EPAM employs rather sophisticated release and scanning processes to ensure that the code we deliver does not contain license infringements and we comply with the licensing terms required by our clients, ensuring it is part of our continuous integration approach, comparing the code created by our developers with millions of projects.
During the past year we've heard several stories of privacy breaches related to poorly implemented security policies and practices in outsourcing companies. How do you manage the complex security issues?
EPAM believes that the key to manage complex security and compliance issues is automation, implementation of the security policies and practices on the infrastructure level, and building your security infrastructure based on your engagement model. Our security infrastructure is centered on project membership, controlling access to:
source code repository
project management system
development and test servers
physical access to areas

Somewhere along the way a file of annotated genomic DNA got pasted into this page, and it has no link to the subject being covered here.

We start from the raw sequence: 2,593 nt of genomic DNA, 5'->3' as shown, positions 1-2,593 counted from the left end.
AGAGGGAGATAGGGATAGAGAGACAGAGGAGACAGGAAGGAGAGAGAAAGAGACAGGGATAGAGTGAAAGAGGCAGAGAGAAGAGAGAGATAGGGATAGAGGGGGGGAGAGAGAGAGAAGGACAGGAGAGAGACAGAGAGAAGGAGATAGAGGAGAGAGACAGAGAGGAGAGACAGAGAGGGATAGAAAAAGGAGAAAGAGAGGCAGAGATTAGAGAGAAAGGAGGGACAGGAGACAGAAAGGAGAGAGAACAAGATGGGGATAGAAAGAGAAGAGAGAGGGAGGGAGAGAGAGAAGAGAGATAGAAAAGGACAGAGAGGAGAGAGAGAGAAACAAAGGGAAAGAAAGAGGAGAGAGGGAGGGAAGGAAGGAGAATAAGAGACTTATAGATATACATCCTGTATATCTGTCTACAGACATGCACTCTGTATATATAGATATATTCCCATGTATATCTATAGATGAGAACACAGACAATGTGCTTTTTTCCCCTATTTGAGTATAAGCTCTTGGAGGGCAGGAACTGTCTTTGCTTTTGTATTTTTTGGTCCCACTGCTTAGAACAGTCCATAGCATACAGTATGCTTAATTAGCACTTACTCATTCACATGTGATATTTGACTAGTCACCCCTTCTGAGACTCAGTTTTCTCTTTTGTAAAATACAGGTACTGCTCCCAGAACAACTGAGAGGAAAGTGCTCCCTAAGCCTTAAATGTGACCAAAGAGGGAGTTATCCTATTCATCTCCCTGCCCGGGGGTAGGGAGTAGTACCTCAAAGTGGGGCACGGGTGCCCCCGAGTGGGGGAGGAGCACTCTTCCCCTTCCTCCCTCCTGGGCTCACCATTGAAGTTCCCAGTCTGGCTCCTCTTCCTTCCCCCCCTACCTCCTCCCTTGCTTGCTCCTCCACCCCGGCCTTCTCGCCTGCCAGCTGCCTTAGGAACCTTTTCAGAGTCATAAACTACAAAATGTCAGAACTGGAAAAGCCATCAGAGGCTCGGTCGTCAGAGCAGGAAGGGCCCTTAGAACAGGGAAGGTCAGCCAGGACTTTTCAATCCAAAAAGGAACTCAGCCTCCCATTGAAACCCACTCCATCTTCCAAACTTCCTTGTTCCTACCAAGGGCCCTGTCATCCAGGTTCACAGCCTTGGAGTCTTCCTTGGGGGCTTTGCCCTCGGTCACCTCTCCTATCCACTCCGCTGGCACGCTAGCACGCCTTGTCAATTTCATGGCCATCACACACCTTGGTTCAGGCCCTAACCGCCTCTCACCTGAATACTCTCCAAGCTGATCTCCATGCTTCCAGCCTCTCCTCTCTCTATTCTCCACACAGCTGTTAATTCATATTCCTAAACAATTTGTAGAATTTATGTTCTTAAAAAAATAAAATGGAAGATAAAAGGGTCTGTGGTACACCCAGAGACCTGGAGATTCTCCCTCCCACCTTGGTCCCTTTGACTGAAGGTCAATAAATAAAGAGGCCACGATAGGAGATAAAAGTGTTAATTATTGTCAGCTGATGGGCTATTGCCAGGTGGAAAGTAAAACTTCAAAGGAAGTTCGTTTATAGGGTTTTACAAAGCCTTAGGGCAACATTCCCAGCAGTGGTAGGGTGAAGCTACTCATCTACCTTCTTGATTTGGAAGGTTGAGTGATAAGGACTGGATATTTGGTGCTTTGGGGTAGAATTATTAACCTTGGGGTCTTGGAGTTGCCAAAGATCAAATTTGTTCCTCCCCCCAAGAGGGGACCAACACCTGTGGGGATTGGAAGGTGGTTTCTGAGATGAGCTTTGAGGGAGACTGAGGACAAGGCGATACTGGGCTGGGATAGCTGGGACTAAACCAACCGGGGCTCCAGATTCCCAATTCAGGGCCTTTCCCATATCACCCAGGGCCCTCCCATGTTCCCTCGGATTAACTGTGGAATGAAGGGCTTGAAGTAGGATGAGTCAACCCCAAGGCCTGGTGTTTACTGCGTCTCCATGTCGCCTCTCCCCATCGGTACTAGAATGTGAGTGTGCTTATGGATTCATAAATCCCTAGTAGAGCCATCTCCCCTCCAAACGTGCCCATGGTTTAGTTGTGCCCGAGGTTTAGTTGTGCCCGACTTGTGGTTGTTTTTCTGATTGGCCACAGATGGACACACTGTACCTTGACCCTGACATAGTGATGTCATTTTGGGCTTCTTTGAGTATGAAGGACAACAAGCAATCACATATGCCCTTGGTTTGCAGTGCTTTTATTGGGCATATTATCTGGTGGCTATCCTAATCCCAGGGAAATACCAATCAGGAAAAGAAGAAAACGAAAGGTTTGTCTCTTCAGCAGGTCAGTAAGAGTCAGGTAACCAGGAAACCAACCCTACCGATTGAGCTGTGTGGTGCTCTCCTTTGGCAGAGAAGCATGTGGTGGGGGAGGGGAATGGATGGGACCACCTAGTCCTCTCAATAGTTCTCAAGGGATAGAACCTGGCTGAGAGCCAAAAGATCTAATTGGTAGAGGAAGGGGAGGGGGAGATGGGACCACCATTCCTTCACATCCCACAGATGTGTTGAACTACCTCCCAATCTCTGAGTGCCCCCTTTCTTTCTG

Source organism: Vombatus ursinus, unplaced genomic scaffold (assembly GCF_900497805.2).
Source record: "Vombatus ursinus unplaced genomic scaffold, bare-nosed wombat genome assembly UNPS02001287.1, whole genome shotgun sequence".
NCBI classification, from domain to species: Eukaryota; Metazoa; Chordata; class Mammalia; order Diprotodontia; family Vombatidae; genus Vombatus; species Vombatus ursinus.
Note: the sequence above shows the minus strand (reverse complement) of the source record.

To further ensure segregation of projects, EPAM implements the security on the network level too by constructing and segregating the network to project specific VLANs.
Plus we make sure we aid our physical security with the right level of technology, such as proximity cards, CCTVs, fire and other environment sensors, and making sure all these are in sync with our projects, and customer requirements. EPAM has security setup templates to cover the various needs of our customers, and we are making sure that every time a project gets imitated, we apply the necessary template for aiding it by the infrastructure.
And of course you need to have large enough and powerful enough dedicated staff who audits our compliance to our security policies and procedures, beyond having regular external audits too from ISO27k or from SAS70 stand-point of view.
With outsourcing becoming very popular, has your strategic focus changed from previous years?